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It was a tragedy of unimaginable proportions. And an indictment of the administration’s blithe disregard for the sanctity of human life. The nature-lovers who ventured northbound to see the snowfall of Murree with their families froze to death having stranded in their cars all night. So, a journey that was to be a memorable one turned out to be an icy deathtrap for the 23 or so people—including innocent children. Rescue efforts are underway and Murree has finally seen the sun after the seven nightmarish days of intermittent but heavy snowfall.
While the tragedy could have been avoided had the Murree administration issued timely warning to tourists, part of the responsibility also lies with the tourists themselves who chose to visit the risky hill station despite the weather alert. Heavy rainfall has lashed Islamabad and Rawalpindi for nearly all the past week, while Murree and nearby hill stations have also received extraordinary snowfall. Those who visited the hill station should have been aware of the precarious weather conditions and erred on the side of caution.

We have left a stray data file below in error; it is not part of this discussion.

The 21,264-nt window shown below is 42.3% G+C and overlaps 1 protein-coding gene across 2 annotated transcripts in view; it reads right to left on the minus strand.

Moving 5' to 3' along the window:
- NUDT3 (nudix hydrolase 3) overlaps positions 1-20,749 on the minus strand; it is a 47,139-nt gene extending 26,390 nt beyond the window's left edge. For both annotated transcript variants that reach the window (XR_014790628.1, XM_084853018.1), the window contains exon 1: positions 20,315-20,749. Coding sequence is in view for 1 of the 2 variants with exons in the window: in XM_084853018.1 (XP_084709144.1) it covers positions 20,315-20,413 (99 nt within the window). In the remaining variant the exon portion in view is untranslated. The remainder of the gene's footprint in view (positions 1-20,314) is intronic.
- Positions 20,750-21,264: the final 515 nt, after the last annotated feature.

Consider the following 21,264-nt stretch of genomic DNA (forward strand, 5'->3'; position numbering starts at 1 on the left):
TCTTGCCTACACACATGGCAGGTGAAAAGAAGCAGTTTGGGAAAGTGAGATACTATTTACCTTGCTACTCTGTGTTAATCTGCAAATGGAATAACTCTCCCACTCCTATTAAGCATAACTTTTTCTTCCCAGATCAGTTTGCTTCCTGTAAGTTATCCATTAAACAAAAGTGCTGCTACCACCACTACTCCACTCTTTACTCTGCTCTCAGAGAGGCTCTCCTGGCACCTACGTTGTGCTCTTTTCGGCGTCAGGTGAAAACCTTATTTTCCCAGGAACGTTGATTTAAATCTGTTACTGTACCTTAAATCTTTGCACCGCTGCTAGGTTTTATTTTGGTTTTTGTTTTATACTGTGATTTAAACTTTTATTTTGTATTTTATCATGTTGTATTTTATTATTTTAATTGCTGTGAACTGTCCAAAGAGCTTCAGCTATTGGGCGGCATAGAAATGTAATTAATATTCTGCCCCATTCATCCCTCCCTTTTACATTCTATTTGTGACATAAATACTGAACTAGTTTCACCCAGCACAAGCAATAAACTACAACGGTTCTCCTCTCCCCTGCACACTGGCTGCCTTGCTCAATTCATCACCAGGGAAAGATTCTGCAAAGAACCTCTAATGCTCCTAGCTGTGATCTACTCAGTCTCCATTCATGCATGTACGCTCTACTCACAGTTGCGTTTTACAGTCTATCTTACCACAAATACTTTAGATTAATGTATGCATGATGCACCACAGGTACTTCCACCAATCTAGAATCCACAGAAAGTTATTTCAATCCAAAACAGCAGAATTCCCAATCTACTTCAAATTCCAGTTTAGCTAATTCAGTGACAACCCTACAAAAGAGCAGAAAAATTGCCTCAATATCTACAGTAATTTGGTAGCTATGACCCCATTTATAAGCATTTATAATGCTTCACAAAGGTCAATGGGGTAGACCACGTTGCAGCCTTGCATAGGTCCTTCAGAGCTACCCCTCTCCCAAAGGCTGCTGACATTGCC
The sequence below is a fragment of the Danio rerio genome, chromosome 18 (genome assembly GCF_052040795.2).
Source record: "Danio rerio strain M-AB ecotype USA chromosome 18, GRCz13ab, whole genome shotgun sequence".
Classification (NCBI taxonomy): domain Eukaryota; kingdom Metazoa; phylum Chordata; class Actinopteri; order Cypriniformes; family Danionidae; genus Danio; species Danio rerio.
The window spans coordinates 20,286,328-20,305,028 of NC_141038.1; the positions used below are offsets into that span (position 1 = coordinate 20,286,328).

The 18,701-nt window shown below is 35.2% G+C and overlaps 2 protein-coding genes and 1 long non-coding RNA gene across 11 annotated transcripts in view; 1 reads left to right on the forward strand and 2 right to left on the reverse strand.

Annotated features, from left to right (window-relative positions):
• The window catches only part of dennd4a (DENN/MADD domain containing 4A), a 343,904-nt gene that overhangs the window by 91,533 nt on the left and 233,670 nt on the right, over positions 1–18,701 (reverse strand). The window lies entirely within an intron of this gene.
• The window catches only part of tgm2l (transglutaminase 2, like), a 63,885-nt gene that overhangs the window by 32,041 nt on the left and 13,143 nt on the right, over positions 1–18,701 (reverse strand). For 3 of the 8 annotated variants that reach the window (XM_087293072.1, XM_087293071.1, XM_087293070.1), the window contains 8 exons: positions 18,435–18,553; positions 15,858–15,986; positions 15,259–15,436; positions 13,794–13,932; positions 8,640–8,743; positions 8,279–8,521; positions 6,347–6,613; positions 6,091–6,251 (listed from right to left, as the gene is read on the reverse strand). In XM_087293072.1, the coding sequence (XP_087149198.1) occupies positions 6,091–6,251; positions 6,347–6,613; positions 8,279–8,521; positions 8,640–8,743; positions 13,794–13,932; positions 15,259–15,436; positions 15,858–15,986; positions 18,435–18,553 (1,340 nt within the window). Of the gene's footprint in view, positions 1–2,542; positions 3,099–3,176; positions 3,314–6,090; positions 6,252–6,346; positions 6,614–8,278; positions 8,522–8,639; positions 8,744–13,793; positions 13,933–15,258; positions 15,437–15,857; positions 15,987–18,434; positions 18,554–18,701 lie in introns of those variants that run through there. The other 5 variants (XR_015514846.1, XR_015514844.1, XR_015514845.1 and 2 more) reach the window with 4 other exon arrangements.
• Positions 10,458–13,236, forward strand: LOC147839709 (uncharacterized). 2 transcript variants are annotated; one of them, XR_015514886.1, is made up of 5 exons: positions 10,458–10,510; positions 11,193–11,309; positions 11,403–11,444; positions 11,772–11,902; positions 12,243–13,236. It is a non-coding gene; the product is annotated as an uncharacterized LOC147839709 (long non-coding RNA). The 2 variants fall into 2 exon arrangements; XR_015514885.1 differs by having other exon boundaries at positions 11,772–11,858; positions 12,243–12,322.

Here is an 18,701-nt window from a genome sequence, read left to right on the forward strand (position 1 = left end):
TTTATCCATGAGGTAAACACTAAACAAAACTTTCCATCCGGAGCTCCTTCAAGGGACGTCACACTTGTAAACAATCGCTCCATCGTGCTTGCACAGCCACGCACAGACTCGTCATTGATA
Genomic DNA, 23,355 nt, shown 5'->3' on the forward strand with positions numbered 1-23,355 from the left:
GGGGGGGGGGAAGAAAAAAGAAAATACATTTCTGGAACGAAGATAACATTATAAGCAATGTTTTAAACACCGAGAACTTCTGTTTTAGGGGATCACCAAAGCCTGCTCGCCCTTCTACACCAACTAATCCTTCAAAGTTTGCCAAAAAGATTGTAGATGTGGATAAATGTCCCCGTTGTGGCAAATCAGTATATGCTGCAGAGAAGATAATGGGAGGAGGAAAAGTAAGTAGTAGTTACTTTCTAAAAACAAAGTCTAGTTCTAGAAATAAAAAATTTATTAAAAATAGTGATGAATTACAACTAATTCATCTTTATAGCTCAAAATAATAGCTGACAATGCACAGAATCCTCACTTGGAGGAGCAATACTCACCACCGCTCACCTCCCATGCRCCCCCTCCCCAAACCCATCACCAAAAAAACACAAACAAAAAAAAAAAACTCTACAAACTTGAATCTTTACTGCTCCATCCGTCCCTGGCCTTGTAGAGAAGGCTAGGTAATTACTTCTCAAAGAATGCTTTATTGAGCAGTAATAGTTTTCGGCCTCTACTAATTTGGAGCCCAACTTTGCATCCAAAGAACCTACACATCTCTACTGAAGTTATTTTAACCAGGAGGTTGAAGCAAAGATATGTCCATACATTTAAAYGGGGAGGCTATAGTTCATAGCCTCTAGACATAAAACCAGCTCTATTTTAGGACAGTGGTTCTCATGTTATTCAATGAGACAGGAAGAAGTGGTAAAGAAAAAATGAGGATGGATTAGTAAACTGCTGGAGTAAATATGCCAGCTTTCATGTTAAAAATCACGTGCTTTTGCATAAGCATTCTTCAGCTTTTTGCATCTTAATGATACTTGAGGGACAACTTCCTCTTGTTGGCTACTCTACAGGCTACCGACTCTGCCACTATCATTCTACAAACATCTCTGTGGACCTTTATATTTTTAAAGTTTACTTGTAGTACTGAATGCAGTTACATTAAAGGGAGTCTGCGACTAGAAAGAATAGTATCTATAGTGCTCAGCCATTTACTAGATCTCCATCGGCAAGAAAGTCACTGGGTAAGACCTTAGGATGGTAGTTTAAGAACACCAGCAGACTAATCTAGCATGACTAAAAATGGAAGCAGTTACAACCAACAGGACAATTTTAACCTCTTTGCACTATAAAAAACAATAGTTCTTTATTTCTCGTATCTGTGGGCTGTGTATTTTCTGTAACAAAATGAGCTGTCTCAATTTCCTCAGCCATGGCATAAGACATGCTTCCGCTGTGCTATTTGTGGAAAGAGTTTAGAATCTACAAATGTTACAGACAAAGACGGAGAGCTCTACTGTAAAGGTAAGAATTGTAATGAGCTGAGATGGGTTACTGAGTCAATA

However, the buck essentially lies with the authorities. Despite the enormous influx of tourists, which is primarily due to the government’s failure to regulate the numbers, why did the authorities wait a week for the situation to spiral out of control? Why were so many vehicles allowed to proceed further when hill stations had limited capacity, with Murree being able to accept 4,000 automobiles at a time? Furthermore, in view of the bleak weather forecast, the authorities should have issued public travel alerts, advising families to postpone weekend trips to the hill station.
Worse, media reports showed that in spite of the tragedy that befell Murree, a never-ending queue of vehicles could be seen at the entry points of the hill station, with the families requesting or arguing with the authorities to let them in. It was only after the Rangers and other law enforcement authorities set up pickets at the entry points that the prospective tourists relented and chose to return to their neighborhoods. According to news sources citing traffic officials, more than 155,000 vehicles entered Murree in the previous week, with 135,000 returning safely and the rest becoming trapped.
To avoid more catastrophes like these, the inflow of tourists to hill stations must be regulated in light of current facilities.